Thankfully, it appears the Baalke and Harbaugh's sustainable model is geared to keep them a contender year-in and year-out a la Belichick's Patriots; a far cry from the Donahue/Nolan/McCloughan era:
Off the field, the 49ers were equally repugnant. Their front office seemingly had no clue how to run a franchise. General Manager Terry Donahue drafted unarguably the worst draft classes this franchise has ever seen (see Harris, Kwame; Woods, Rashaun; Rumph, Mike). His successor Scot McCloughan consistently whiffed on several picks as well (Kentwan Balmer, Manny Lawson, Chilo Rachal, and Glen Coffee to name a few) despite picking in the top-ten virtually ever year. Sure, he cashed in on Vernon Davis, Patrick Willis, Joe Staley,Michael Crabtree, and a handful of others, but even a broken clock is right twice a day; and I'm sure every single person reading this article would have made those same picks (safe for moving up to grab Staley). I know I would have.
Yes, three straight years of coming inches away from the Lombardi is agonizing in its own right, but it's important to appreciate the fact that this franchise is back to being where it belongs: among the NFL's elite. Just like last season, there are plenty of positives to take away from this 2013 campaign. Very few NFL teams come off a Super Bowl loss to appear in the NFC Championship game. It's all the more remarkable when you consider the adversity this team overcame in doing so--the devastating injuries, the Aldon Smith incident, the two-game losing skids in the beginning and middle of the season...the list goes on and on.
In the process, the 49ers made several improvements and have room to grow in 2014:
- The defense turned in a much more consistent performance in 2013, especially in the playoffs, after experiencing a serious lapse in the 2012 postseason
- Special teams also got back on track thanks to great performances by the likes of Phil Dawson, the always reliable Andy Lee, and the coverage unit led by C.J. Spillman
- Anquan Boldin was a human highlight reel week in and week out, turning in the best performance by a 49ers wide receiver since Terrell Owens was in town and effectively breaking the curse of donning No. 81 in San Francisco. Ideally, the 49ers work out a deal to bring him back.
- Those who thought Frank Gore would slow down watched the venerable franchise leader in rushing yards, eclipse 1,000 yards for the seventh time in his nine-year career, notch the second-highest TD total of his career with nine scores, and finish in the top-ten in NFL rushing. While this will undoubtedly be a hot topic of the offseason once again, those who question No. 21's longevity must also consider the fact that Kendall Hunter is an extremely capable back and Marcus Lattimore is ready to make his presence felt in the backfield as well.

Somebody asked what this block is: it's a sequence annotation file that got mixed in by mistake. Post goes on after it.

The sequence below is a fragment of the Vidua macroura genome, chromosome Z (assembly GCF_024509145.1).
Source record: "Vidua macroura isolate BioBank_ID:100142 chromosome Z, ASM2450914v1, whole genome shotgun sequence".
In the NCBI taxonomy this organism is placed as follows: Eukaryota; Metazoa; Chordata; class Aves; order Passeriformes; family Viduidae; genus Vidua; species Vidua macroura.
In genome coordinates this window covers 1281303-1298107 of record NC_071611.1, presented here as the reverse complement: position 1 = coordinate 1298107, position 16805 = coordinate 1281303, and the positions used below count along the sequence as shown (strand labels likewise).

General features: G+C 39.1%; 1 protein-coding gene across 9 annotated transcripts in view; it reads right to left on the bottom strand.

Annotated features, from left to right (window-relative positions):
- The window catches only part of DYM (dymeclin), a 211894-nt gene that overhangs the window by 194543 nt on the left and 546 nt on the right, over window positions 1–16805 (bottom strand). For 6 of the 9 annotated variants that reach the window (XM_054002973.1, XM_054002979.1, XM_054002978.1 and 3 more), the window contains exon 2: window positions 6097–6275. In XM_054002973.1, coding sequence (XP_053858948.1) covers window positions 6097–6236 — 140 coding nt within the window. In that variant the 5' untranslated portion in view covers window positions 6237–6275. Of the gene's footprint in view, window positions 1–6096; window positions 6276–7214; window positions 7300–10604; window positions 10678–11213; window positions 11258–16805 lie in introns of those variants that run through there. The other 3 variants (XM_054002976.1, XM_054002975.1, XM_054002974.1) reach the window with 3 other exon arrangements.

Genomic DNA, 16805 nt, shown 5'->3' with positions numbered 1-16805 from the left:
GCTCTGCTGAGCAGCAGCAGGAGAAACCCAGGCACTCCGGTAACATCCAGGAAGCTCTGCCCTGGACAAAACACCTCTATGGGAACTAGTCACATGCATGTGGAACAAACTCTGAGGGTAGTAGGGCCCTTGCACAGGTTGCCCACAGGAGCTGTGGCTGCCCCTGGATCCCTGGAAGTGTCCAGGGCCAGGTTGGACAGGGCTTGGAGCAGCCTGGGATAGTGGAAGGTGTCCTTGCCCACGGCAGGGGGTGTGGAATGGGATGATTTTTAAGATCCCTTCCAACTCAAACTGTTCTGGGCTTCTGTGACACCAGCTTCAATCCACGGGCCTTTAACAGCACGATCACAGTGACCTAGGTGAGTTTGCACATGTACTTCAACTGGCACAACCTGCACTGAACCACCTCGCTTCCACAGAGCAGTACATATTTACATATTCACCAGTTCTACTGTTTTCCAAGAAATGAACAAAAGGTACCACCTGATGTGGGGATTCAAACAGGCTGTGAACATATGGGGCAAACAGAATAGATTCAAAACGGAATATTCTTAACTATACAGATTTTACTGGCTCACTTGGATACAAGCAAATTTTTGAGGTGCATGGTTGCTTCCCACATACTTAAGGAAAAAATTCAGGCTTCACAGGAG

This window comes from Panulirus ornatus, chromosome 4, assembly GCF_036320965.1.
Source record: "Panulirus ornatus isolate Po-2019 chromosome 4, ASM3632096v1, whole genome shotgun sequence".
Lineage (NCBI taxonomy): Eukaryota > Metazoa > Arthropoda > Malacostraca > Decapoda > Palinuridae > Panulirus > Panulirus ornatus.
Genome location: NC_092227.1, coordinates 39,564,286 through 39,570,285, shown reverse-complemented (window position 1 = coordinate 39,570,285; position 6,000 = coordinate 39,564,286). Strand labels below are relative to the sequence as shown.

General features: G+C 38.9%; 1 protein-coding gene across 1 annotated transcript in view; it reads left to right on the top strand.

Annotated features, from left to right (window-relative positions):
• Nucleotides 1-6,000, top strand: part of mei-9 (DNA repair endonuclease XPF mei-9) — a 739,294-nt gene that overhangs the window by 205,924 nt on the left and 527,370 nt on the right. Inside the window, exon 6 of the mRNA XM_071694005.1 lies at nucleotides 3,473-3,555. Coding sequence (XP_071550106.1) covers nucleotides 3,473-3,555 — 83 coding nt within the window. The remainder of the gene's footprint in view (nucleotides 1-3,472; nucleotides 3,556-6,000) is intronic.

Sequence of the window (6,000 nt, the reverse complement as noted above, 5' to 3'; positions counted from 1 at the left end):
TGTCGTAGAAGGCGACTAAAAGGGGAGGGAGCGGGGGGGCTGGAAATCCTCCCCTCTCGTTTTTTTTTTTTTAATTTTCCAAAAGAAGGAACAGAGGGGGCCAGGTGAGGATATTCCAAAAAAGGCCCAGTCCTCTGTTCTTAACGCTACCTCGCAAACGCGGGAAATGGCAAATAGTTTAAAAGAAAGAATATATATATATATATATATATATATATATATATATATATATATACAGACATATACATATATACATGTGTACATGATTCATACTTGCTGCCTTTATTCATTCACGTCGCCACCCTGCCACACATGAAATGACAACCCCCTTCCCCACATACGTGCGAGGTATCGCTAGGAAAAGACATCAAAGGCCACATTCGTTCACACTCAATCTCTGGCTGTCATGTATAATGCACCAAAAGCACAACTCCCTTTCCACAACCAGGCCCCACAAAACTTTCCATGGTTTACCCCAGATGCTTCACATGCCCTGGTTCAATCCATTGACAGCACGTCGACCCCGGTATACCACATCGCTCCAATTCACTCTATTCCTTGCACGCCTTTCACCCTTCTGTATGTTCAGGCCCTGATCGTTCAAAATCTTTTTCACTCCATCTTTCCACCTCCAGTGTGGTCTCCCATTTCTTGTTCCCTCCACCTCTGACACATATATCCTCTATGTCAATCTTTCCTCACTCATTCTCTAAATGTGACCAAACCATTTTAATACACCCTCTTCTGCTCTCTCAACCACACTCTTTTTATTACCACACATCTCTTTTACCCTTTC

Other notable developments from the 2013 include:
- Ahmad Brooks, Ahmad Brooks, Ahmad Brooks: Did I mention Ahmad Brooks? While Brooks has performed tremendously the past two seasons, he's often been overshadowed by fellow defenders Patrick Willis, NaVorro Bowman, Aldon Smith, and Justin Smith. Brooks' off-the-charts performance in 2013 ensured he'd be recognized and he was, receiving Pro-Bowl and All-Pro honors for the first time in his career. While Bowman will be the 49er name talked about for Defensive Player of the Year (deservedly so), Brooks arguably turned in just as good a season and continued to make big plays in the clutch
- The emergence of Tramaine Brock as a legitimate starting cornerback: The 49ers wisely signed Brock to a four-year extension in November
- Defensive line depth: 2013 saw admirable performances from Glenn Dorsey and Tony Jerod-Eddie. Once Ian Williams and Tank Carradine come back from injury, this unit will have even more depth to support veterans Justin Smith and Ray McDonald
- Eric Reid: While he suffered a few lapses during the Championship game, it pales in comparison to the massive success the rookie free safety garnered throughout the season and postseason. He not only performed at the level of Dashon Goldson, he surpassed him
So fans who are still in the throes of despair should take a quick walk down memory lane, as I recalled in grotesque detail here. Just the fact that fans and pundits expect greatness from the San Francisco 49ers is a huge testament to the turnaround Harbaugh and company have commandeered. The future is bright and wide open for this young Niners team. A dynamic young quarterback who has brought this team to the brink of a trophy in his first season and a half as starter, a depth-ridden defense that got back to its aggressive ways in 2013, a head coach who refuses to accept anything less than perfection, and an offseason of loading up more talent can only mean good things for the 49ers. Beyond the X's and O's, the Niners have a passionate, young-gun CEO in Jed York, who will be cutting the ribbon at a brand new, state-of-the-art stadium in Santa Clara this season.
Buck up, Niners fans, there's plenty to be thankful for.
Share your thoughts in the comments section and let's reflect on how bad this team was, how good they are now, and the bright road that lies ahead.